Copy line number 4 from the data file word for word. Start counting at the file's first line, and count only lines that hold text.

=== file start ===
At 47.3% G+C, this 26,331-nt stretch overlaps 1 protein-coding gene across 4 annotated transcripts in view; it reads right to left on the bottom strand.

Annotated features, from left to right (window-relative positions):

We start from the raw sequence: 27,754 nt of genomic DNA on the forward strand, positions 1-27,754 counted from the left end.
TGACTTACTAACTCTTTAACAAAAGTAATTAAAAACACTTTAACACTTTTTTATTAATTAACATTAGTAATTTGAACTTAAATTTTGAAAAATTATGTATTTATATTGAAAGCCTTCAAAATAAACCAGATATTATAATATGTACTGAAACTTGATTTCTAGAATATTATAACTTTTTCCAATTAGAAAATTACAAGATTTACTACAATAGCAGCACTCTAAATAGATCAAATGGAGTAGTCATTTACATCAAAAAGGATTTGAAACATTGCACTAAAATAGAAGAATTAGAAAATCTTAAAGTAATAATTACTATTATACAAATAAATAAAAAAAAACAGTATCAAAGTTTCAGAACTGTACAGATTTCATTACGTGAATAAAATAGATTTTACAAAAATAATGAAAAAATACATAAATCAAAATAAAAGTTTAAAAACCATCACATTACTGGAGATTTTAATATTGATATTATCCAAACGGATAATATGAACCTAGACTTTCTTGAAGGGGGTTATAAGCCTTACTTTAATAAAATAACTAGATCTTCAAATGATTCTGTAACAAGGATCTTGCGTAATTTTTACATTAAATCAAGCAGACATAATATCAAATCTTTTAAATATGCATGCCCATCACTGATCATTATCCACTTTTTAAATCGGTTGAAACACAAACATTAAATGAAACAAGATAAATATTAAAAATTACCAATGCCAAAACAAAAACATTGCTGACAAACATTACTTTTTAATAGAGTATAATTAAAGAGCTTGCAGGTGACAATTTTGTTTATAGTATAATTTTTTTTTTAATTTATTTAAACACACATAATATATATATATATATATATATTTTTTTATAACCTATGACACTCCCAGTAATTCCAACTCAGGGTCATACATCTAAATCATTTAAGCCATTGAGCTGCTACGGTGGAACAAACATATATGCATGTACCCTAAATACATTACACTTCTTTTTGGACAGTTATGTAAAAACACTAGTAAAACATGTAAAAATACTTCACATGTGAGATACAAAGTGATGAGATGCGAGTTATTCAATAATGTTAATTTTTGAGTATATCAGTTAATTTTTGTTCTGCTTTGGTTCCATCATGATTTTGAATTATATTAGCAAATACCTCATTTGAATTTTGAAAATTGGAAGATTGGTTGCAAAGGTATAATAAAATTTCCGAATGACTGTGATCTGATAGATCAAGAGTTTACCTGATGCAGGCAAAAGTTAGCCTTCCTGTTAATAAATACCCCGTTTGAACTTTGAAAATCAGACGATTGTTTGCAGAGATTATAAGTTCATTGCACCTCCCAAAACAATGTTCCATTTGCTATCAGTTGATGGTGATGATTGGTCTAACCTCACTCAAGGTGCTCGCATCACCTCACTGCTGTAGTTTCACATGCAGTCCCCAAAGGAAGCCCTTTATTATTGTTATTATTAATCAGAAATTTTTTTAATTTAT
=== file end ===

TGACTTACTAACTCTTTAACAAAAGTAATTAAAAACACTTTAACACTTTTTTATTAATTAACATTAGTAATTTGAACTTAAATTTTGAAAAATTATGTATTTATATTGAAAGCCTTCAAAATAAACCAGATATTATAATATGTACTGAAACTTGATTTCTAGAATATTATAACTTTTTCCAATTAGAAAATTACAAGATTTACTACAATAGCAGCACTCTAAATAGATCAAATGGAGTAGTCATTTACATCAAAAAGGATTTGAAACATTGCACTAAAATAGAAGAATTAGAAAATCTTAAAGTAATAATTACTATTATACAAATAAATAAAAAAAAACAGTATCAAAGTTTCAGAACTGTACAGATTTCATTACGTGAATAAAATAGATTTTACAAAAATAATGAAAAAATACATAAATCAAAATAAAAGTTTAAAAACCATCACATTACTGGAGATTTTAATATTGATATTATCCAAACGGATAATATGAACCTAGACTTTCTTGAAGGGGGTTATAAGCCTTACTTTAATAAAATAACTAGATCTTCAAATGATTCTGTAACAAGGATCTTGCGTAATTTTTACATTAAATCAAGCAGACATAATATCAAATCTTTTAAATATGCATGCCCATCACTGATCATTATCCACTTTTTAAATCGGTTGAAACACAAACATTAAATGAAACAAGATAAATATTAAAAATTACCAATGCCAAAACAAAAACATTGCTGACAAACATTACTTTTTAATAGAGTATAATTAAAGAGCTTGCAGGTGACAATTTTGTTTATAGTATAATTTTTTTTTTAATTTATTTAAACACACATAATATATATATATATATATATATTTTTTTATAACCTATGACACTCCCAGTAATTCCAACTCAGGGTCATACATCTAAATCATTTAAGCCATTGAGCTGCTACGGTGGAACAAACATATATGCATGTACCCTAAATACATTACACTTCTTTTTGGACAGTTATGTAAAAACACTAGTAAAACATGTAAAAATACTTCACATGTGAGATACAAAGTGATGAGATGCGAGTTATTCAATAATGTTAATTTTTGAGTATATCAGTTAATTTTTGTTCTGCTTTGGTTCCATCATGATTTTGAATTATATTAGCAAATACCTCATTTGAATTTTGAAAATTGGAAGATTGGTTGCAAAGGTATAATAAAATTTCCGAATGACTGTGATCTGATAGATCAAGAGTTTACCTGATGCAGGCAAAAGTTAGCCTTCCTGTTAATAAATACCCCGTTTGAACTTTGAAAATCAGACGATTGTTTGCAGAGATTATAAGTTCATTGCACCTCCCAAAACAATGTTCCATTTGCTATCAGTTGATGGTGATGATTGGTCTAACCTCACTCAAGGTGCTCGCATCACCTCACTGCTGTAGTTTCACATGCAGTCCCCAAAGGAAGCCCTTTATTATTGTTATTATTAATCAGAAATTTTTTTAATTTAT